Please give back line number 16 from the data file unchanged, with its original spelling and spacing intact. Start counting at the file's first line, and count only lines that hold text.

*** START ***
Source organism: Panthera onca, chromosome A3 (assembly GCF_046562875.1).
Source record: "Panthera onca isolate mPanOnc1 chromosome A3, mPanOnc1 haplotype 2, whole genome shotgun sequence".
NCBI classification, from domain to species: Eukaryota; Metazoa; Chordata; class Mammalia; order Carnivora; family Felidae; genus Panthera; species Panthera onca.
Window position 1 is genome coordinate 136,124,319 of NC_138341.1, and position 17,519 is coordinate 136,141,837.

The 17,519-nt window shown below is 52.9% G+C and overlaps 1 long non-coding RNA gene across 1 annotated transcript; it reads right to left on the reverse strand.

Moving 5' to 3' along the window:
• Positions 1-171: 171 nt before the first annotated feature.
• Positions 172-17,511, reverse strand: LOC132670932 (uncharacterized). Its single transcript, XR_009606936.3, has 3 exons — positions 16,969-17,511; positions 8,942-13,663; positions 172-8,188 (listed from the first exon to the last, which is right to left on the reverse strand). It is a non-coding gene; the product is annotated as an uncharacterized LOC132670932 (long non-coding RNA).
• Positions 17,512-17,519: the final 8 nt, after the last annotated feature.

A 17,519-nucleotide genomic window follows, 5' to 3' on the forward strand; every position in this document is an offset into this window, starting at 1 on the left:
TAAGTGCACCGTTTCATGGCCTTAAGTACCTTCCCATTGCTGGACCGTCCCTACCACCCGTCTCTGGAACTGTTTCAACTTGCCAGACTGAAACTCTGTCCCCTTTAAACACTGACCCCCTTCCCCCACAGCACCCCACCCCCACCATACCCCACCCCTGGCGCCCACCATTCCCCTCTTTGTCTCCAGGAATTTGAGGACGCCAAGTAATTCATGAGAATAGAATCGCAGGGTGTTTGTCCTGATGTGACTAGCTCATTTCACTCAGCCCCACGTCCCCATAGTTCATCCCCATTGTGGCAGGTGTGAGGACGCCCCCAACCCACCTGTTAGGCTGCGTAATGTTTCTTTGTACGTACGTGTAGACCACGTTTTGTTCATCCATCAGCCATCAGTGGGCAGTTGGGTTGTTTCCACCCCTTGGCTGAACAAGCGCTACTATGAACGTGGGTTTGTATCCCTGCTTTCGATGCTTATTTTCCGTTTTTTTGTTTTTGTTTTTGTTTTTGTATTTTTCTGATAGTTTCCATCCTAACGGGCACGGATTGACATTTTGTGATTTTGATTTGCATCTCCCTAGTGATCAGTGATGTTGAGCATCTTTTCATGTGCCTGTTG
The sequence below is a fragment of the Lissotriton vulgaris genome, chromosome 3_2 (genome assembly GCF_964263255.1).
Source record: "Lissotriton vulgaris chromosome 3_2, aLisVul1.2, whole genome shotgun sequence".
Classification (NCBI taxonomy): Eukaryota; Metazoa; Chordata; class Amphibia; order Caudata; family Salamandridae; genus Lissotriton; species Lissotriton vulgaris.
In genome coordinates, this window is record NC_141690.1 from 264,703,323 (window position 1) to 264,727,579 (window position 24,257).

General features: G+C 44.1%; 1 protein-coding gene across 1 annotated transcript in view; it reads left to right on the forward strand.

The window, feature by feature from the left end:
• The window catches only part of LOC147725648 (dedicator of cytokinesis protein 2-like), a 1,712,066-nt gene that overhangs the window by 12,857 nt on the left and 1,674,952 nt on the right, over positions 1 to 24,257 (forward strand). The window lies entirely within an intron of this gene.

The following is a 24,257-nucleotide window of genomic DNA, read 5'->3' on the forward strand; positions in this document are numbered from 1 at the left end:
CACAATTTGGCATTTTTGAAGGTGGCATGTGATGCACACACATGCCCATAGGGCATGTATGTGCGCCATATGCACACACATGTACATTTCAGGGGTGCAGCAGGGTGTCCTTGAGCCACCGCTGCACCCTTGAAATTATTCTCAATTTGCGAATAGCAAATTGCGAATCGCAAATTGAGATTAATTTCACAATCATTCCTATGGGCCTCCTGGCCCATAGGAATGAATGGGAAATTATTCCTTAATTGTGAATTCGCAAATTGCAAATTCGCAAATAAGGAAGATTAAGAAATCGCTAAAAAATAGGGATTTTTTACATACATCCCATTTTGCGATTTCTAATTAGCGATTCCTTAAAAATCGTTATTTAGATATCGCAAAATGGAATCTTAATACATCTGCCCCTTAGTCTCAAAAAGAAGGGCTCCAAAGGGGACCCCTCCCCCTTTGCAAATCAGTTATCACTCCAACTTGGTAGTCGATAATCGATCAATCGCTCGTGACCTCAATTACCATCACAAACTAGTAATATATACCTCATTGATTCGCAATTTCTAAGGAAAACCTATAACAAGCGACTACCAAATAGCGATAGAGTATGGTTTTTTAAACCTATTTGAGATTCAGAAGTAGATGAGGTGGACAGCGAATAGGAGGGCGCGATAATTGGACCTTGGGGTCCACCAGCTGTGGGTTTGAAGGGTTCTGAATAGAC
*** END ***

General features: G+C 44.1%; 1 protein-coding gene across 1 annotated transcript in view; it reads left to right on the forward strand.